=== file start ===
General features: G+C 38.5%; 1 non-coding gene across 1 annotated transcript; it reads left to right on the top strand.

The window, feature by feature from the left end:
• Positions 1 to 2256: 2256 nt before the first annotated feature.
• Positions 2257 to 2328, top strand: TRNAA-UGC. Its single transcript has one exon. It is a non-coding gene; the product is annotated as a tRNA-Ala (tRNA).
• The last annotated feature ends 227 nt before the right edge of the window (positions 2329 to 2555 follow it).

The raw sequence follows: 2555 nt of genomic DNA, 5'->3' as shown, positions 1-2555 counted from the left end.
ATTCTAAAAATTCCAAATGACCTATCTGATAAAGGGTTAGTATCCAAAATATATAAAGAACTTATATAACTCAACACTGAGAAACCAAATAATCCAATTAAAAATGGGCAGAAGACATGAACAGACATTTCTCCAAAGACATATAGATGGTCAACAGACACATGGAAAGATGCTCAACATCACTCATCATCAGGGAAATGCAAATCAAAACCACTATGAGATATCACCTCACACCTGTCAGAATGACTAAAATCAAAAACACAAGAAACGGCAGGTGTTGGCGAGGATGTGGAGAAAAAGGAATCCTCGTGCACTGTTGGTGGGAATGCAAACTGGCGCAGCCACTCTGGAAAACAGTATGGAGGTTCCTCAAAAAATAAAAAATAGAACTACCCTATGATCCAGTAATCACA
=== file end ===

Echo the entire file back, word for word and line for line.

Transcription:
General features: G+C 38.5%; 1 non-coding gene across 1 annotated transcript; it reads left to right on the top strand.

The window, feature by feature from the left end:
• Positions 1 to 2256: 2256 nt before the first annotated feature.
• Positions 2257 to 2328, top strand: TRNAA-UGC. Its single transcript has one exon. It is a non-coding gene; the product is annotated as a tRNA-Ala (tRNA).
• The last annotated feature ends 227 nt before the right edge of the window (positions 2329 to 2555 follow it).

The raw sequence follows: 2555 nt of genomic DNA, 5'->3' as shown, positions 1-2555 counted from the left end.
ATTCTAAAAATTCCAAATGACCTATCTGATAAAGGGTTAGTATCCAAAATATATAAAGAACTTATATAACTCAACACTGAGAAACCAAATAATCCAATTAAAAATGGGCAGAAGACATGAACAGACATTTCTCCAAAGACATATAGATGGTCAACAGACACATGGAAAGATGCTCAACATCACTCATCATCAGGGAAATGCAAATCAAAACCACTATGAGATATCACCTCACACCTGTCAGAATGACTAAAATCAAAAACACAAGAAACGGCAGGTGTTGGCGAGGATGTGGAGAAAAAGGAATCCTCGTGCACTGTTGGTGGGAATGCAAACTGGCGCAGCCACTCTGGAAAACAGTATGGAGGTTCCTCAAAAAATAAAAAATAGAACTACCCTATGATCCAGTAATCACA